Wednesday, April 20, 2011

Remember when that "highly successful" treaty allegedly fixed the ozone hole? Never mind

Montreal Protocol Celebrated for Ozone Success - Bikya Masr
WASHINGTON, DC: September 16 marked the 23rd anniversary of the Montreal Protocol, the international treaty that was created in 1987 to protect and restore the ozone layer. The treaty has not only achieved each of its goals over the last several decades, including this year’s major milestone which marks the complete phase-out of CFCs, it has also become the world’s best climate treaty, to date.
Ozone Hole is Back and Big - ABC News
Ozone Hole Over Antarctic Has Reappeared and Is Already Large
Although the hole has widened in recent years, there is some good news: it's expected to go away — at least eventually. Since the issue was addressed at a 1985 world conference in Vienna, nations have effectively reduced their use of CFCs.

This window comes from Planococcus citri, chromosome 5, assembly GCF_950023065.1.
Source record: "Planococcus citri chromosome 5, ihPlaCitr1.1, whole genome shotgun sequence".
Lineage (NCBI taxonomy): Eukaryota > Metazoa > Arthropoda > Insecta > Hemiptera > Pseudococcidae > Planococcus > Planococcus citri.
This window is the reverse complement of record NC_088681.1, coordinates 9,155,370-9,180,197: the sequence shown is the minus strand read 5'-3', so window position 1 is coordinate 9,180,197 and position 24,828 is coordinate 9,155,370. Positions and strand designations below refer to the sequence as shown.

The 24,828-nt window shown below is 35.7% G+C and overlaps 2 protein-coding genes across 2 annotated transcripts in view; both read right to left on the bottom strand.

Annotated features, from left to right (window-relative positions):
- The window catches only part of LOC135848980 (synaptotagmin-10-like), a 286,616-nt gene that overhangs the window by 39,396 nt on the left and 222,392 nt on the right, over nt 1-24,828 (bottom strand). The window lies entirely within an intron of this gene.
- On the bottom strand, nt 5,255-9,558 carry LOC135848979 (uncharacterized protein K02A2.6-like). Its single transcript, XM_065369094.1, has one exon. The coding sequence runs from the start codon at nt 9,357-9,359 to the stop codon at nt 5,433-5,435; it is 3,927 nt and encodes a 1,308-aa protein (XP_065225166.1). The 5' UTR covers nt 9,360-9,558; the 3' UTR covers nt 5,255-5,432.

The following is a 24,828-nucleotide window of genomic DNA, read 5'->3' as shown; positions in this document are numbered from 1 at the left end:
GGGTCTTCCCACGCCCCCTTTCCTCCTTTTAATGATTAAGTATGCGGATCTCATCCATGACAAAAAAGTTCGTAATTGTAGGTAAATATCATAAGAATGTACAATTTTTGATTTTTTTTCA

"Basically chlorine molecules in the stratosphere peaked a couple years ago," says Susan Solomon, a senior scientist at a National Oceanic and Atmospheric Administration research center in Boulder, Colo. who was among the first scientists to discover the correlation of CFCs and ozone depletion. "But because these things live in the atmosphere for many decades, we'll have an ozone hole until at least the 2040s."

Newman says he and his colleagues remain only "cautiously optimistic" that the hole will go away in the next 40-50 years./blockquote>

1 comment:

gofer said...

Did anyone ever bother to question if the hole (thinning)was natural when they discovered it?? It will always appear based on how ozone is created.